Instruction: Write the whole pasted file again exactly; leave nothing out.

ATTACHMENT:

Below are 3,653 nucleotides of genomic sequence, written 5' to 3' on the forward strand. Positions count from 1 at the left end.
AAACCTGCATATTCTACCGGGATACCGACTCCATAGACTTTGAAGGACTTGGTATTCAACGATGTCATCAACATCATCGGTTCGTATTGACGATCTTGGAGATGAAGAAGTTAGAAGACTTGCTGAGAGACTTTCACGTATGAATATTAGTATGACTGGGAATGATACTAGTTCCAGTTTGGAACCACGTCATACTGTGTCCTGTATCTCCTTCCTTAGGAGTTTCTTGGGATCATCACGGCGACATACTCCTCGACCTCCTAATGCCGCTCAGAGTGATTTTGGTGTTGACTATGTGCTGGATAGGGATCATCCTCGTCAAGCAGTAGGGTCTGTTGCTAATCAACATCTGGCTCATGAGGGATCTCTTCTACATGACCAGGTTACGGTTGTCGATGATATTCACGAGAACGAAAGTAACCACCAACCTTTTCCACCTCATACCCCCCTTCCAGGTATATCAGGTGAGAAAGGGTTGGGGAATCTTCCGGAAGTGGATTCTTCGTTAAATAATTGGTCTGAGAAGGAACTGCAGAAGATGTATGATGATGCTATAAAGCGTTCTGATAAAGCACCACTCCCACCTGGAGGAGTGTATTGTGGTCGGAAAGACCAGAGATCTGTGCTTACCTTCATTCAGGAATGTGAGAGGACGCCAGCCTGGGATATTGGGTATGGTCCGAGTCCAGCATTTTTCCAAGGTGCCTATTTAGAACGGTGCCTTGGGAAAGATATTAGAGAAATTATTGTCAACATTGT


Below are 3,653 nucleotides of genomic sequence, written 5' to 3' on the forward strand. Positions count from 1 at the left end.
AAACCTGCATATTCTACCGGGATACCGACTCCATAGACTTTGAAGGACTTGGTATTCAACGATGTCATCAACATCATCGGTTCGTATTGACGATCTTGGAGATGAAGAAGTTAGAAGACTTGCTGAGAGACTTTCACGTATGAATATTAGTATGACTGGGAATGATACTAGTTCCAGTTTGGAACCACGTCATACTGTGTCCTGTATCTCCTTCCTTAGGAGTTTCTTGGGATCATCACGGCGACATACTCCTCGACCTCCTAATGCCGCTCAGAGTGATTTTGGTGTTGACTATGTGCTGGATAGGGATCATCCTCGTCAAGCAGTAGGGTCTGTTGCTAATCAACATCTGGCTCATGAGGGATCTCTTCTACATGACCAGGTTACGGTTGTCGATGATATTCACGAGAACGAAAGTAACCACCAACCTTTTCCACCTCATACCCCCCTTCCAGGTATATCAGGTGAGAAAGGGTTGGGGAATCTTCCGGAAGTGGATTCTTCGTTAAATAATTGGTCTGAGAAGGAACTGCAGAAGATGTATGATGATGCTATAAAGCGTTCTGATAAAGCACCACTCCCACCTGGAGGAGTGTATTGTGGTCGGAAAGACCAGAGATCTGTGCTTACCTTCATTCAGGAATGTGAGAGGACGCCAGCCTGGGATATTGGGTATGGTCCGAGTCCAGCATTTTTCCAAGGTGCCTATTTAGAACGGTGCCTTGGGAAAGATATTAGAGAAATTATTGTCAACATTGT